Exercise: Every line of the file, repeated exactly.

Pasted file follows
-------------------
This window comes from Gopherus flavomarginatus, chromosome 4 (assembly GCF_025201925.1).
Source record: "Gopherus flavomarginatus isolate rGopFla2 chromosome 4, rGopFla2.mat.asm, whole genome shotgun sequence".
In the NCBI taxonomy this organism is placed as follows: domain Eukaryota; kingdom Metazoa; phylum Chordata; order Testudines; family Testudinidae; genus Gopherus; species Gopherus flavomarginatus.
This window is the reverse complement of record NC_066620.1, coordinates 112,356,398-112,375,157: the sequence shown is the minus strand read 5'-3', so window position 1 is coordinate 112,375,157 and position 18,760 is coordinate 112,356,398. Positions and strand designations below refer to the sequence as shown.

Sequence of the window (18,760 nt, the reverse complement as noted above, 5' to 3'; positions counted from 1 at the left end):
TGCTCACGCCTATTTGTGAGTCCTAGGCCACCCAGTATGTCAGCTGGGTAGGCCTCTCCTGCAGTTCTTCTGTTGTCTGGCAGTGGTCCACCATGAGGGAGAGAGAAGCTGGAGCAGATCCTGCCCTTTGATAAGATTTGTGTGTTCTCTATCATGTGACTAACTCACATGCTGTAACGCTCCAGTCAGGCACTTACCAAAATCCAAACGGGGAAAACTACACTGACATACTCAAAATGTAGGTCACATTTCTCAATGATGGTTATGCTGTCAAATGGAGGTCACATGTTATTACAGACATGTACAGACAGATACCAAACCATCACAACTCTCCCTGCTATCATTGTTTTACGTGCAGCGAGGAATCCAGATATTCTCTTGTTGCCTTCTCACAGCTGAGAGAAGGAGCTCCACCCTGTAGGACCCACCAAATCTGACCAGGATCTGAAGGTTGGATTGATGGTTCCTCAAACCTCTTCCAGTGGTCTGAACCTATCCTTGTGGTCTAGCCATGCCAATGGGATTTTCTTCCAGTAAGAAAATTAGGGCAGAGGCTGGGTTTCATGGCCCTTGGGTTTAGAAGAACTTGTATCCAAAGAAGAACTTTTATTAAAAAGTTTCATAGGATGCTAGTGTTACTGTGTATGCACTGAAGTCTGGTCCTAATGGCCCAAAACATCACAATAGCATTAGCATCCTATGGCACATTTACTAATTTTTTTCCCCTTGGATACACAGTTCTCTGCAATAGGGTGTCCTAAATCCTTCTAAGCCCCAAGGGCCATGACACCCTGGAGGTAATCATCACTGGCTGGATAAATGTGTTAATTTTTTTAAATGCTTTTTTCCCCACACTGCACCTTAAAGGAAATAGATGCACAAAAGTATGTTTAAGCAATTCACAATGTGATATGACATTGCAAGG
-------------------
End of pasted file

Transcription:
This window comes from Gopherus flavomarginatus, chromosome 4 (assembly GCF_025201925.1).
Source record: "Gopherus flavomarginatus isolate rGopFla2 chromosome 4, rGopFla2.mat.asm, whole genome shotgun sequence".
In the NCBI taxonomy this organism is placed as follows: domain Eukaryota; kingdom Metazoa; phylum Chordata; order Testudines; family Testudinidae; genus Gopherus; species Gopherus flavomarginatus.
This window is the reverse complement of record NC_066620.1, coordinates 112,356,398-112,375,157: the sequence shown is the minus strand read 5'-3', so window position 1 is coordinate 112,375,157 and position 18,760 is coordinate 112,356,398. Positions and strand designations below refer to the sequence as shown.

Sequence of the window (18,760 nt, the reverse complement as noted above, 5' to 3'; positions counted from 1 at the left end):
TGCTCACGCCTATTTGTGAGTCCTAGGCCACCCAGTATGTCAGCTGGGTAGGCCTCTCCTGCAGTTCTTCTGTTGTCTGGCAGTGGTCCACCATGAGGGAGAGAGAAGCTGGAGCAGATCCTGCCCTTTGATAAGATTTGTGTGTTCTCTATCATGTGACTAACTCACATGCTGTAACGCTCCAGTCAGGCACTTACCAAAATCCAAACGGGGAAAACTACACTGACATACTCAAAATGTAGGTCACATTTCTCAATGATGGTTATGCTGTCAAATGGAGGTCACATGTTATTACAGACATGTACAGACAGATACCAAACCATCACAACTCTCCCTGCTATCATTGTTTTACGTGCAGCGAGGAATCCAGATATTCTCTTGTTGCCTTCTCACAGCTGAGAGAAGGAGCTCCACCCTGTAGGACCCACCAAATCTGACCAGGATCTGAAGGTTGGATTGATGGTTCCTCAAACCTCTTCCAGTGGTCTGAACCTATCCTTGTGGTCTAGCCATGCCAATGGGATTTTCTTCCAGTAAGAAAATTAGGGCAGAGGCTGGGTTTCATGGCCCTTGGGTTTAGAAGAACTTGTATCCAAAGAAGAACTTTTATTAAAAAGTTTCATAGGATGCTAGTGTTACTGTGTATGCACTGAAGTCTGGTCCTAATGGCCCAAAACATCACAATAGCATTAGCATCCTATGGCACATTTACTAATTTTTTTCCCCTTGGATACACAGTTCTCTGCAATAGGGTGTCCTAAATCCTTCTAAGCCCCAAGGGCCATGACACCCTGGAGGTAATCATCACTGGCTGGATAAATGTGTTAATTTTTTTAAATGCTTTTTTCCCCACACTGCACCTTAAAGGAAATAGATGCACAAAAGTATGTTTAAGCAATTCACAATGTGATATGACATTGCAAGG